The Federal Government is Not Useless

There has been much haranguing about the apparent uselessness of the federal government. While I am no political pundit, I can speak about my little corner of the universe. The US federal government includes something called the National Institutes of Health or NIH, which happens to be the largest scientific research organization in the world. With a budget of over $30 billion, it spends more on research than Microsoft, IBM, Intel, Google, and Apple combined, supporting over 300,000 researchers nationwide. It also employs 6,000 scientists internally, who collectively produce more biomedical research than any other organization in the United States. What does it mean for the NIH staff to be furloughed? It means that every single day, 16.4 research years are wasted, or about three Ph.D. theses. This is likely to be an underestimate because the scientists employed by the NIH are professionals whose scientific output exceeds that of graduate students, and the quality of NIH-produced research backs this up. What kind of research will be delayed every day? You can read the list yourself, but it includes things like deciphering the genetic code, inventing MRI, and sequencing the human genome. This is not hyperbole; all these discoveries were made by NIH-supported researchers, who have received 83 Nobel prizes in total.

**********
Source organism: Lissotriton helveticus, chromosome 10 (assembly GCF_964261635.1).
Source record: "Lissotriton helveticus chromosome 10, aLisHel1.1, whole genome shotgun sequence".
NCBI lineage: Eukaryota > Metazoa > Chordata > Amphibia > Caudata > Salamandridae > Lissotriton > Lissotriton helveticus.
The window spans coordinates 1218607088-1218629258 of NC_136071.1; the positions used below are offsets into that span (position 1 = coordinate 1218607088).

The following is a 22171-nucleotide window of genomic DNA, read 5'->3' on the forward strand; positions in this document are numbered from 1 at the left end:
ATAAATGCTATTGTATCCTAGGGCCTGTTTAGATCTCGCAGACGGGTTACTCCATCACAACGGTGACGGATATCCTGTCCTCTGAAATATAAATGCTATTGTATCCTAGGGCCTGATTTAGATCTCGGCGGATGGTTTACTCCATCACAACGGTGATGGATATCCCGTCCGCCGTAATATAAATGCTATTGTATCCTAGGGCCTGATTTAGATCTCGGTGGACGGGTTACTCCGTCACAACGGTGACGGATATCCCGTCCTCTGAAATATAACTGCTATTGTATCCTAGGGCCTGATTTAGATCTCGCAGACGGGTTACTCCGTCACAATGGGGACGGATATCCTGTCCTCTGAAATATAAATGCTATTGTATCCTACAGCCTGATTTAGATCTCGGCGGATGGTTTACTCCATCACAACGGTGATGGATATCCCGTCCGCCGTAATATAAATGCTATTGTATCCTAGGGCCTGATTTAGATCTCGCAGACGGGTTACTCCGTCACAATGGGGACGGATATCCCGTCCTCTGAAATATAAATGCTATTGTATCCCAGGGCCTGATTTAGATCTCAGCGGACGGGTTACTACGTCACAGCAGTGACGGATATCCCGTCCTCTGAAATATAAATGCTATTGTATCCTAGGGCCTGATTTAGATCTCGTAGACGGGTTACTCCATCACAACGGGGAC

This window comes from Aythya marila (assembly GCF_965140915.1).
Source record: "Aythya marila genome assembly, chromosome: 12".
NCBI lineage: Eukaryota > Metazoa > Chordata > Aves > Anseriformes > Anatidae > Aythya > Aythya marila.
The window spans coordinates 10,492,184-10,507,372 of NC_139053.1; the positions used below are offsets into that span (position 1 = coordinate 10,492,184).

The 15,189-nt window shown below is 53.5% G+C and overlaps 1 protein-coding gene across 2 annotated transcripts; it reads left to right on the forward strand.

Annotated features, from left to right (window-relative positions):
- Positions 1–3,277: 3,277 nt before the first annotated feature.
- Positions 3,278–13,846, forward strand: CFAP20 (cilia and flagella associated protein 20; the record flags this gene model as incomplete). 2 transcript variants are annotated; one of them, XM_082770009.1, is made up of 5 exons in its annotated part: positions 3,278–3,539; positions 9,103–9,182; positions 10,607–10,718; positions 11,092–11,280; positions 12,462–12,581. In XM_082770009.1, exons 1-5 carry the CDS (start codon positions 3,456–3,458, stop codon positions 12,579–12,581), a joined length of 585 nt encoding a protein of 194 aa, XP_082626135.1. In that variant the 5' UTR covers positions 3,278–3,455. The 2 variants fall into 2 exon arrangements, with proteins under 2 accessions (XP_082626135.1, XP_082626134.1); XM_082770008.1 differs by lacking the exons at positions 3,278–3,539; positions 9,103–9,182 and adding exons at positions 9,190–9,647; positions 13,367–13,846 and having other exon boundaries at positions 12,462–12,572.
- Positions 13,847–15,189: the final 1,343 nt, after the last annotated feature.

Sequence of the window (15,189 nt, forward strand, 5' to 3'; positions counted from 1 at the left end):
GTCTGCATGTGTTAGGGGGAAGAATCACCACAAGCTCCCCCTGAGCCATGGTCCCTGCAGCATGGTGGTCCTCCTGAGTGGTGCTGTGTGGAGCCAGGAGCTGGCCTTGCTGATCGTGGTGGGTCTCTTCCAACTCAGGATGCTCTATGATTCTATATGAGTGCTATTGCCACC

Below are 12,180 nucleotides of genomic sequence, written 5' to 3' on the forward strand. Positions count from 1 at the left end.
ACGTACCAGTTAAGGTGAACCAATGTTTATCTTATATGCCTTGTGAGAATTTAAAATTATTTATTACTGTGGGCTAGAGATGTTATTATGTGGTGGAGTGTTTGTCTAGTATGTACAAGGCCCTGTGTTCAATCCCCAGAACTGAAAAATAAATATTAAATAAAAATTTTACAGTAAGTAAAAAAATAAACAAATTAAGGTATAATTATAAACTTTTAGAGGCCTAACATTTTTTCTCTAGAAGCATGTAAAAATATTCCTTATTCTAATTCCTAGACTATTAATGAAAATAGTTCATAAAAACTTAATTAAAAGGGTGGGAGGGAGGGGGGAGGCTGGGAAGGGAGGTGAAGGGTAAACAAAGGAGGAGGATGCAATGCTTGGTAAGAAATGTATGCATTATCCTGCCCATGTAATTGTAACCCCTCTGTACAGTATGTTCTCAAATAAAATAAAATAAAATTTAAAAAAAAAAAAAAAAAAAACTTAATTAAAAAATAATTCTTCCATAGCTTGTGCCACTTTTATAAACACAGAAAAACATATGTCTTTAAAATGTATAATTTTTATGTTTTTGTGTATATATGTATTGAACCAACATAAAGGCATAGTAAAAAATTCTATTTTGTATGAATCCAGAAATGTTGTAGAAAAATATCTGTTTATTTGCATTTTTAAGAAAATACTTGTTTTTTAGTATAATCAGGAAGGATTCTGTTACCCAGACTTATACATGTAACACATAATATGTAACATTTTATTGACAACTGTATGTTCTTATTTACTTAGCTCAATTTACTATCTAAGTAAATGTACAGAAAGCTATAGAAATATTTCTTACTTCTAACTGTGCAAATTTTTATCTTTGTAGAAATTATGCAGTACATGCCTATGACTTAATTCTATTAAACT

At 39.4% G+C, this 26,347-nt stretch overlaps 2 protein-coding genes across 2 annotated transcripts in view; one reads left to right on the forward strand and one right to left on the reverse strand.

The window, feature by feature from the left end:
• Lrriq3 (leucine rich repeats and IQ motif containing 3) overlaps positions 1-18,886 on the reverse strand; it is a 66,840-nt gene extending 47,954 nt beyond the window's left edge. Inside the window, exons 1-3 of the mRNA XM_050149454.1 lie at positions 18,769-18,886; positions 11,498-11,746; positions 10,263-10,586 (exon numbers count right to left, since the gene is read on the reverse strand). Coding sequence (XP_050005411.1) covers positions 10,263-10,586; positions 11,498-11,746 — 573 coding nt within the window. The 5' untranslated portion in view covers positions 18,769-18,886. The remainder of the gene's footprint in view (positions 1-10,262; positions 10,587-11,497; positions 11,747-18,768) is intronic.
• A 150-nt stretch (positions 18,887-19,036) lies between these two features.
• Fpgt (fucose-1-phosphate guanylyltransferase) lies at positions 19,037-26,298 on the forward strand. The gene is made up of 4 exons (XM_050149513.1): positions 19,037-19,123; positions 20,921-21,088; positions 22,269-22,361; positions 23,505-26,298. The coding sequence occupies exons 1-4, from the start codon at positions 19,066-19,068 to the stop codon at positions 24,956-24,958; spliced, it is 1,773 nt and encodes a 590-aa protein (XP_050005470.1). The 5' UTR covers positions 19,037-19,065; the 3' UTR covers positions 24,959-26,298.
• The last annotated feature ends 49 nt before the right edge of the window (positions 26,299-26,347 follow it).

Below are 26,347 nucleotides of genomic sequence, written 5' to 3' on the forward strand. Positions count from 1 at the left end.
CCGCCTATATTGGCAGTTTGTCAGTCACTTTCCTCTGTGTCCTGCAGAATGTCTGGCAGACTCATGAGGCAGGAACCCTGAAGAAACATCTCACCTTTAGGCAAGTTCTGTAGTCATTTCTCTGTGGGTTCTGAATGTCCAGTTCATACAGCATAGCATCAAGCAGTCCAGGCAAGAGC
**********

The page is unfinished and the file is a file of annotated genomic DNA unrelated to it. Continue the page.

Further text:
The US is the world’s preeminent scientific superpower, “a player without peer” as Nature recently put it. Only through profound and self-inflicted displays of stupidity such as we have witnessed during the past 24 hours will this cease to be the case.

The American Experiment in the Chinese Century

There is an undeniable air of melancholy in America today. Everywhere it seems there is a growing sense that our best days are behind us, that the American Century is coming to an end, with the inevitable rise of China and a concomitant Chinese Century. There is also, of course, much in the way of punditry regarding how fast this will happen, or whether it will happen at all. My own feeling is that regardless of the details, the transition is inevitable. China, despite its non-trivial challenges and problems, is unstoppable (and if it weren’t, should it be stopped, given the likely millions who will be lifted out of poverty by its rise?), and thus regardless of whether it will happen in 2020 or 2050, many of us will live to see the day when the United States is no longer the world’s preeminent superpower.

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